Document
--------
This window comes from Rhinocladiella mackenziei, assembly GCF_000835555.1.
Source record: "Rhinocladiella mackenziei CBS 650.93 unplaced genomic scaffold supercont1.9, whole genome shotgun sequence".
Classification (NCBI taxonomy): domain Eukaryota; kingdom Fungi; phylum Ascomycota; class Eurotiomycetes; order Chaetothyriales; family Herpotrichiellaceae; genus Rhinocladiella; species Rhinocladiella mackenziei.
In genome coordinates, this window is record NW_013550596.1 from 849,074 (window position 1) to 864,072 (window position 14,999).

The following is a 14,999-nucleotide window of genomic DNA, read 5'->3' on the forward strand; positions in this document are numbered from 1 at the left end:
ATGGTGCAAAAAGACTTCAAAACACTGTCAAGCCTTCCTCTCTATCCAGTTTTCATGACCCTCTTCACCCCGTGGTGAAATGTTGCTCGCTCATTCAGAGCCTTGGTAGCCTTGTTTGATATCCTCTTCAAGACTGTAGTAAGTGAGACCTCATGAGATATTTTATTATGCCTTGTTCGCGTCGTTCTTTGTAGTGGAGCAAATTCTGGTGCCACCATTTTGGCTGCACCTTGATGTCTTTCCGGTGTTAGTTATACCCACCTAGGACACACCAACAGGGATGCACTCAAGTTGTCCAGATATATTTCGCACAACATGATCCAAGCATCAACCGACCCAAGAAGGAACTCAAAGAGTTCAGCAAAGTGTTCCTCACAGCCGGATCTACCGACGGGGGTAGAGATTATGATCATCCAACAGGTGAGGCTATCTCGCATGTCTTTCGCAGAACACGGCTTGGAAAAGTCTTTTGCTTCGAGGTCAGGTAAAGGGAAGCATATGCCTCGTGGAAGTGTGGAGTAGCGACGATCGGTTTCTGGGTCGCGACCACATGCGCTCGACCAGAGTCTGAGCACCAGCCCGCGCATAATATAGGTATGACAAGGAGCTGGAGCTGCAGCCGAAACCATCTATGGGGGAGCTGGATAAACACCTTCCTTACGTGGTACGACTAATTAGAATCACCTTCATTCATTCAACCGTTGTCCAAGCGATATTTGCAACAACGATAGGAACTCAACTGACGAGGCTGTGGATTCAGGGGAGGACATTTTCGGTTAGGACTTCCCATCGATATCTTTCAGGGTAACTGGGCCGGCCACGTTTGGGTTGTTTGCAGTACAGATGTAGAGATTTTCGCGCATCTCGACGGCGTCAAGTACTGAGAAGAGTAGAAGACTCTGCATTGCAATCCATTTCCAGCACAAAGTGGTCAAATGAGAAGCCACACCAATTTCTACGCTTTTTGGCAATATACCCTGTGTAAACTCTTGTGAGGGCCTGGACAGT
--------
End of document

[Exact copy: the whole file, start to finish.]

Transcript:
This window comes from Rhinocladiella mackenziei, assembly GCF_000835555.1.
Source record: "Rhinocladiella mackenziei CBS 650.93 unplaced genomic scaffold supercont1.9, whole genome shotgun sequence".
Classification (NCBI taxonomy): domain Eukaryota; kingdom Fungi; phylum Ascomycota; class Eurotiomycetes; order Chaetothyriales; family Herpotrichiellaceae; genus Rhinocladiella; species Rhinocladiella mackenziei.
In genome coordinates, this window is record NW_013550596.1 from 849,074 (window position 1) to 864,072 (window position 14,999).

The following is a 14,999-nucleotide window of genomic DNA, read 5'->3' on the forward strand; positions in this document are numbered from 1 at the left end:
ATGGTGCAAAAAGACTTCAAAACACTGTCAAGCCTTCCTCTCTATCCAGTTTTCATGACCCTCTTCACCCCGTGGTGAAATGTTGCTCGCTCATTCAGAGCCTTGGTAGCCTTGTTTGATATCCTCTTCAAGACTGTAGTAAGTGAGACCTCATGAGATATTTTATTATGCCTTGTTCGCGTCGTTCTTTGTAGTGGAGCAAATTCTGGTGCCACCATTTTGGCTGCACCTTGATGTCTTTCCGGTGTTAGTTATACCCACCTAGGACACACCAACAGGGATGCACTCAAGTTGTCCAGATATATTTCGCACAACATGATCCAAGCATCAACCGACCCAAGAAGGAACTCAAAGAGTTCAGCAAAGTGTTCCTCACAGCCGGATCTACCGACGGGGGTAGAGATTATGATCATCCAACAGGTGAGGCTATCTCGCATGTCTTTCGCAGAACACGGCTTGGAAAAGTCTTTTGCTTCGAGGTCAGGTAAAGGGAAGCATATGCCTCGTGGAAGTGTGGAGTAGCGACGATCGGTTTCTGGGTCGCGACCACATGCGCTCGACCAGAGTCTGAGCACCAGCCCGCGCATAATATAGGTATGACAAGGAGCTGGAGCTGCAGCCGAAACCATCTATGGGGGAGCTGGATAAACACCTTCCTTACGTGGTACGACTAATTAGAATCACCTTCATTCATTCAACCGTTGTCCAAGCGATATTTGCAACAACGATAGGAACTCAACTGACGAGGCTGTGGATTCAGGGGAGGACATTTTCGGTTAGGACTTCCCATCGATATCTTTCAGGGTAACTGGGCCGGCCACGTTTGGGTTGTTTGCAGTACAGATGTAGAGATTTTCGCGCATCTCGACGGCGTCAAGTACTGAGAAGAGTAGAAGACTCTGCATTGCAATCCATTTCCAGCACAAAGTGGTCAAATGAGAAGCCACACCAATTTCTACGCTTTTTGGCAATATACCCTGTGTAAACTCTTGTGAGGGCCTGGACAGT